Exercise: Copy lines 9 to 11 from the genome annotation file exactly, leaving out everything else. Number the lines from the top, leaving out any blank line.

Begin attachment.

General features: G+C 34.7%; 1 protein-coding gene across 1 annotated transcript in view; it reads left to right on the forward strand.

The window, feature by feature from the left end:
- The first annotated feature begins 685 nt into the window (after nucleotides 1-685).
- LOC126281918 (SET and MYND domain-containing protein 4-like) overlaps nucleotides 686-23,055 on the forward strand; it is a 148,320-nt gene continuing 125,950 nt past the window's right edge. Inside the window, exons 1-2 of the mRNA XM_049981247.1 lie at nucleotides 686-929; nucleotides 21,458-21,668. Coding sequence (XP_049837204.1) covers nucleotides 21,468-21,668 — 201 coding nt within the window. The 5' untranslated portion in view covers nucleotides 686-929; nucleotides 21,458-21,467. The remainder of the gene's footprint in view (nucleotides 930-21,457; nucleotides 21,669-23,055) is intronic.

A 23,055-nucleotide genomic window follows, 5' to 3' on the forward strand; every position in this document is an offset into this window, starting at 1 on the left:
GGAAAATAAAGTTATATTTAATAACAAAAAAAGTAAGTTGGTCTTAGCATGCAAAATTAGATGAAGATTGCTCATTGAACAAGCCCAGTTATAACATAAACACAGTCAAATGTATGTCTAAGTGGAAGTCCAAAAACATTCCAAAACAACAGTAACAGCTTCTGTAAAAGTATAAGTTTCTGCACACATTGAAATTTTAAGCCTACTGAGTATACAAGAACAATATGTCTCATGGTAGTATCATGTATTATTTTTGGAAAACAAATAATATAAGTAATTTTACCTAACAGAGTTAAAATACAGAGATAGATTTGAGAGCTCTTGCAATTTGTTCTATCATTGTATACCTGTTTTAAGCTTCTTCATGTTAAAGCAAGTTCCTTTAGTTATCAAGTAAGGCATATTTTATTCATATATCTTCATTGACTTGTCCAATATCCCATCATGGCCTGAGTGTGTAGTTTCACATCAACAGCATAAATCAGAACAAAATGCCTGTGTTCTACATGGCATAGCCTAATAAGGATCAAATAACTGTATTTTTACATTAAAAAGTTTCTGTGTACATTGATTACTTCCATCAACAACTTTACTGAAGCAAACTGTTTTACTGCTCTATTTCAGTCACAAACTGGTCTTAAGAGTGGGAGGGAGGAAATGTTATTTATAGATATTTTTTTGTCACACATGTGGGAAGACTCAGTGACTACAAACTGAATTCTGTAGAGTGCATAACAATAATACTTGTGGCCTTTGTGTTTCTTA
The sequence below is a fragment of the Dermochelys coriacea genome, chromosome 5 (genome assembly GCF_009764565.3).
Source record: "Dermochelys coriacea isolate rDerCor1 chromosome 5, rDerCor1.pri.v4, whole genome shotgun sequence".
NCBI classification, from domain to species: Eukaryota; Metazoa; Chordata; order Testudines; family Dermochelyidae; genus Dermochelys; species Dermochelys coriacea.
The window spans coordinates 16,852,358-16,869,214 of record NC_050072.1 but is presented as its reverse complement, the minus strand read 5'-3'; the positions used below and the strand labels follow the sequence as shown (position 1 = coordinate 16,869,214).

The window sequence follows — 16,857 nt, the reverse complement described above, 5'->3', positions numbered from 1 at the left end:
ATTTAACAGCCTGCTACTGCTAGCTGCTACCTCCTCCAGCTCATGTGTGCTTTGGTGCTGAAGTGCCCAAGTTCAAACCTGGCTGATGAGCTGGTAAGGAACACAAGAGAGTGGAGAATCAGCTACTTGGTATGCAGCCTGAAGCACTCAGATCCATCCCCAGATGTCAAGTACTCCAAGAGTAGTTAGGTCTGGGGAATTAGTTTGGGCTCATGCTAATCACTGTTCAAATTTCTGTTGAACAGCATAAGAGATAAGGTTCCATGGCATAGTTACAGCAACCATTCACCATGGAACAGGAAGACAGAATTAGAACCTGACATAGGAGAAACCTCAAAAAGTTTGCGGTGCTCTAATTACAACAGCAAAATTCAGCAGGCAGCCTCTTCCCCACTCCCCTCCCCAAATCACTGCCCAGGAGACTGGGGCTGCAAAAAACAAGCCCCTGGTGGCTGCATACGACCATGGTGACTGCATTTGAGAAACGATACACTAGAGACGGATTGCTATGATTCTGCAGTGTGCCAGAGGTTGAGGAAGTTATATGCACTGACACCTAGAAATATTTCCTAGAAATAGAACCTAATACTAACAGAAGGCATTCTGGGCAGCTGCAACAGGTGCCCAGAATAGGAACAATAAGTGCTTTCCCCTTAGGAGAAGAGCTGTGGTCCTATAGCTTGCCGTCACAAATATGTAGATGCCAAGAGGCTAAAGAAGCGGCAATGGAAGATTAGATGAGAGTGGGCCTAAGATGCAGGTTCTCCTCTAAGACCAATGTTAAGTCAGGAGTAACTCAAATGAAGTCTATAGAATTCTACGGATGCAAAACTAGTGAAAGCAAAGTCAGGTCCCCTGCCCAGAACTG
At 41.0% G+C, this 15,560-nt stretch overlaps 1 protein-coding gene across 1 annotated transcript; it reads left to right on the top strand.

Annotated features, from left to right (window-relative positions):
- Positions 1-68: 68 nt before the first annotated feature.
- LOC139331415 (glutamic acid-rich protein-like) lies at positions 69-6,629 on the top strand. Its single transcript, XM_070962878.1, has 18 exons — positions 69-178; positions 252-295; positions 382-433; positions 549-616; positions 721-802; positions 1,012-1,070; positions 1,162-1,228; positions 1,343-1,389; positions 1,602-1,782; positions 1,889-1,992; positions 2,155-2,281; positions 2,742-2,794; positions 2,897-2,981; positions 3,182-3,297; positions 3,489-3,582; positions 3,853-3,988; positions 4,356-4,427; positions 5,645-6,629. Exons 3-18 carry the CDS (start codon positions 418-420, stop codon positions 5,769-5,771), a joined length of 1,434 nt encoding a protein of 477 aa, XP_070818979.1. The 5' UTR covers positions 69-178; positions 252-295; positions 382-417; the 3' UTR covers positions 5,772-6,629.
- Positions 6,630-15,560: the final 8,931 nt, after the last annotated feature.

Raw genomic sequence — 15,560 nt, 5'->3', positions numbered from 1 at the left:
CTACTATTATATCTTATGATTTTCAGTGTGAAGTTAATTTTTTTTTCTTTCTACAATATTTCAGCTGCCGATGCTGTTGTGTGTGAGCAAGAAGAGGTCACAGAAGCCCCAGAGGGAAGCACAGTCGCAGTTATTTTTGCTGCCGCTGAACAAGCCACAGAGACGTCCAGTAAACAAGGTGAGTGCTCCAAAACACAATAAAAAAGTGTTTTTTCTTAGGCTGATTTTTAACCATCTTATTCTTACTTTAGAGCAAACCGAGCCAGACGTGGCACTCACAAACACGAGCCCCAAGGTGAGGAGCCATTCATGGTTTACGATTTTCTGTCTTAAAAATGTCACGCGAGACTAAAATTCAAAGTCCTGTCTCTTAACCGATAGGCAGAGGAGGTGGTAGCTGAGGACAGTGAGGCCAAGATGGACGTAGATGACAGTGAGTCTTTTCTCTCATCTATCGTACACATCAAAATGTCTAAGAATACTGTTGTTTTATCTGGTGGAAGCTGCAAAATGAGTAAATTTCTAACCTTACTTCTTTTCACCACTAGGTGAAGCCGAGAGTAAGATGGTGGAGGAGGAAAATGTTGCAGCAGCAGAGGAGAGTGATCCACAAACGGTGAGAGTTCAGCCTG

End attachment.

NCBI classification, from domain to species: Eukaryota; Metazoa; Chordata; order Testudines; family Dermochelyidae; genus Dermochelys; species Dermochelys coriacea.
The window spans coordinates 16,852,358-16,869,214 of record NC_050072.1 but is presented as its reverse complement, the minus strand read 5'-3'; the positions used below and the strand labels follow the sequence as shown (position 1 = coordinate 16,869,214).

The window sequence follows — 16,857 nt, the reverse complement described above, 5'->3', positions numbered from 1 at the left end: